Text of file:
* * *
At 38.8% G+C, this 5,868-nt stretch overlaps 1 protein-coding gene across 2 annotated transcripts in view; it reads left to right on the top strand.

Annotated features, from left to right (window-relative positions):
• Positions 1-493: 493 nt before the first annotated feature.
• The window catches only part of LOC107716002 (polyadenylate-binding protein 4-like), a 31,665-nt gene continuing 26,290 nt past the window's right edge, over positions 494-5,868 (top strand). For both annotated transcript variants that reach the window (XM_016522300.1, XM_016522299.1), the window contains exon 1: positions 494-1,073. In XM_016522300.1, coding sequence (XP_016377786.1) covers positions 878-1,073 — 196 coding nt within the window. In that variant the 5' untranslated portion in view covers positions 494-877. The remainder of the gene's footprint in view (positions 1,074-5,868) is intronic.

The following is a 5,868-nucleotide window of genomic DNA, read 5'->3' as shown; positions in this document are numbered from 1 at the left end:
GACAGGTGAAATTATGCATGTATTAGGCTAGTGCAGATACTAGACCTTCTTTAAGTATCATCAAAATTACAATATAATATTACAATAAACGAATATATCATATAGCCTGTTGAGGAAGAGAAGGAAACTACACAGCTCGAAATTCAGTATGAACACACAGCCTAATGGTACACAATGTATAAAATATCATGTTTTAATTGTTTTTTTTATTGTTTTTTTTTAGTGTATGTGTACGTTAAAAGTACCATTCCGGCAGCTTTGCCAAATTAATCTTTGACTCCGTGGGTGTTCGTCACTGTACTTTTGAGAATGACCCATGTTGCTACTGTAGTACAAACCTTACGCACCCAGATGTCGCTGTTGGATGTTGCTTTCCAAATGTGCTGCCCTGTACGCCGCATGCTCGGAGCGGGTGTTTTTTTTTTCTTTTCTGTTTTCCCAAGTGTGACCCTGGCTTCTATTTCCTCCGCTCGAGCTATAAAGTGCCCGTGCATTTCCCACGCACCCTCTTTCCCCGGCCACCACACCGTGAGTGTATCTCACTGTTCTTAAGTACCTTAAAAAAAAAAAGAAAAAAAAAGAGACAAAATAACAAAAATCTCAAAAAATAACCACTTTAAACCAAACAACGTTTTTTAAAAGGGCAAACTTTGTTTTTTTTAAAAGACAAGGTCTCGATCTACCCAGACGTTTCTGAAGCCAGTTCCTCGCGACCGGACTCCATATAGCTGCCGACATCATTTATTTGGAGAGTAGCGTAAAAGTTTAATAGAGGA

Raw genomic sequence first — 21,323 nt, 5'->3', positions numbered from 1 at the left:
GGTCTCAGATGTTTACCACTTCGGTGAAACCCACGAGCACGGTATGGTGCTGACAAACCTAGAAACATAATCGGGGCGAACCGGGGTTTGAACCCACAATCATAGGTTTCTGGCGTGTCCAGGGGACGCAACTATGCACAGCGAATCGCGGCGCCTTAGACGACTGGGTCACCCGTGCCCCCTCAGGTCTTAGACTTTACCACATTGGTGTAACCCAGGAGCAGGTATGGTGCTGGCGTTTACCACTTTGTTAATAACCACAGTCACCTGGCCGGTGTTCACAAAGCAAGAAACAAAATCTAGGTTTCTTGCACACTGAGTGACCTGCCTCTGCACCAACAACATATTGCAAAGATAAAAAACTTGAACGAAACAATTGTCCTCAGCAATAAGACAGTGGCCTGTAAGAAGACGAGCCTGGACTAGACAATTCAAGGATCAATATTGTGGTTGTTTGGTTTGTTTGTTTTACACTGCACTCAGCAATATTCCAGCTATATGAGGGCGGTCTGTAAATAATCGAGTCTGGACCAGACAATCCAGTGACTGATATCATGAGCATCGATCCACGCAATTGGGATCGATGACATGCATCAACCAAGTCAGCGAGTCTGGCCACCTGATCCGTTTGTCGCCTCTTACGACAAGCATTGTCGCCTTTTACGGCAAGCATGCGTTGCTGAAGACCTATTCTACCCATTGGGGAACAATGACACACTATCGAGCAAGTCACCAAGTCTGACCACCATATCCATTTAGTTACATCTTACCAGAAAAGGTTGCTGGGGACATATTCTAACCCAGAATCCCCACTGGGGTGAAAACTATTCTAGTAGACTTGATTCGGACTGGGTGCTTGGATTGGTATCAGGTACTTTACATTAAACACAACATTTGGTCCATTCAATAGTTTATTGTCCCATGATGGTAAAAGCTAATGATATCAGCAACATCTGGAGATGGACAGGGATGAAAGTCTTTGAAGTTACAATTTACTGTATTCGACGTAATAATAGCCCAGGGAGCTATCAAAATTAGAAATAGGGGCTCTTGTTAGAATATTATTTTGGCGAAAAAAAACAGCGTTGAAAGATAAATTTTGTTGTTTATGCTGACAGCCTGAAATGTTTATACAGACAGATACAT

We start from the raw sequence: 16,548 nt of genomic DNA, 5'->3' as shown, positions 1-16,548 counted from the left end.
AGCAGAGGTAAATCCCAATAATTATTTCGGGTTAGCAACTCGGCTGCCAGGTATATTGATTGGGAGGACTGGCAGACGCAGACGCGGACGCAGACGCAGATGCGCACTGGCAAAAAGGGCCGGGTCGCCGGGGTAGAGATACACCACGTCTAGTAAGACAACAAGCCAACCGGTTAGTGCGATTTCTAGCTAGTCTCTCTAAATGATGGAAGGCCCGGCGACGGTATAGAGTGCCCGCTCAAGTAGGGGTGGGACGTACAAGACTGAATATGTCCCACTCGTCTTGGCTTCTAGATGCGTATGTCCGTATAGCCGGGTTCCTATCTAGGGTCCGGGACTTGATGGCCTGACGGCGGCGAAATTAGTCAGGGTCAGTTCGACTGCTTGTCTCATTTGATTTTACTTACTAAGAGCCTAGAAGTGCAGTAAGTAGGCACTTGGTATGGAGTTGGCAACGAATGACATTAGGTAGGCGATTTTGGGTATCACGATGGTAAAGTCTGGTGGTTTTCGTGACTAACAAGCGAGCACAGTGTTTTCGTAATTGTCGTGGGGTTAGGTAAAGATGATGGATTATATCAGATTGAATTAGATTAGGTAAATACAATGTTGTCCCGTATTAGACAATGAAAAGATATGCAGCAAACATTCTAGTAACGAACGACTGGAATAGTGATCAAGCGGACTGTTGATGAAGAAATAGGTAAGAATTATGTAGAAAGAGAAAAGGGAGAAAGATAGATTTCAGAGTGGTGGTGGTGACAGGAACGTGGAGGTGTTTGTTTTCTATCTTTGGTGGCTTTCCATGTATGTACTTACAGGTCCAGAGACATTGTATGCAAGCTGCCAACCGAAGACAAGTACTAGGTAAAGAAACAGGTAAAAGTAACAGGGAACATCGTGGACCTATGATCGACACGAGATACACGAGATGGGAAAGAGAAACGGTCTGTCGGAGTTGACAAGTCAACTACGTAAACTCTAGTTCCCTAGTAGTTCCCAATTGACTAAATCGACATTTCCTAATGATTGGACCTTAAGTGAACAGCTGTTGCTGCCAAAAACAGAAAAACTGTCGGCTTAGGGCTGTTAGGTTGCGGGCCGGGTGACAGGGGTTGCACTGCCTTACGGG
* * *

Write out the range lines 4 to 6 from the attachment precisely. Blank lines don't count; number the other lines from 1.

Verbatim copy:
• The window catches only part of LOC107716002 (polyadenylate-binding protein 4-like), a 31,665-nt gene continuing 26,290 nt past the window's right edge, over positions 494-5,868 (top strand). For both annotated transcript variants that reach the window (XM_016522300.1, XM_016522299.1), the window contains exon 1: positions 494-1,073. In XM_016522300.1, coding sequence (XP_016377786.1) covers positions 878-1,073 — 196 coding nt within the window. In that variant the 5' untranslated portion in view covers positions 494-877. The remainder of the gene's footprint in view (positions 1,074-5,868) is intronic.

The following is a 5,868-nucleotide window of genomic DNA, read 5'->3' as shown; positions in this document are numbered from 1 at the left end:
GACAGGTGAAATTATGCATGTATTAGGCTAGTGCAGATACTAGACCTTCTTTAAGTATCATCAAAATTACAATATAATATTACAATAAACGAATATATCATATAGCCTGTTGAGGAAGAGAAGGAAACTACACAGCTCGAAATTCAGTATGAACACACAGCCTAATGGTACACAATGTATAAAATATCATGTTTTAATTGTTTTTTTTATTGTTTTTTTTTAGTGTATGTGTACGTTAAAAGTACCATTCCGGCAGCTTTGCCAAATTAATCTTTGACTCCGTGGGTGTTCGTCACTGTACTTTTGAGAATGACCCATGTTGCTACTGTAGTACAAACCTTACGCACCCAGATGTCGCTGTTGGATGTTGCTTTCCAAATGTGCTGCCCTGTACGCCGCATGCTCGGAGCGGGTGTTTTTTTTTTCTTTTCTGTTTTCCCAAGTGTGACCCTGGCTTCTATTTCCTCCGCTCGAGCTATAAAGTGCCCGTGCATTTCCCACGCACCCTCTTTCCCCGGCCACCACACCGTGAGTGTATCTCACTGTTCTTAAGTACCTTAAAAAAAAAAAGAAAAAAAAAGAGACAAAATAACAAAAATCTCAAAAAATAACCACTTTAAACCAAACAACGTTTTTTAAAAGGGCAAACTTTGTTTTTTTTAAAAGACAAGGTCTCGATCTACCCAGACGTTTCTGAAGCCAGTTCCTCGCGACCGGACTCCATATAGCTGCCGACATCATTTATTTGGAGAGTAGCGTAAAAGTTTAATAGAGGA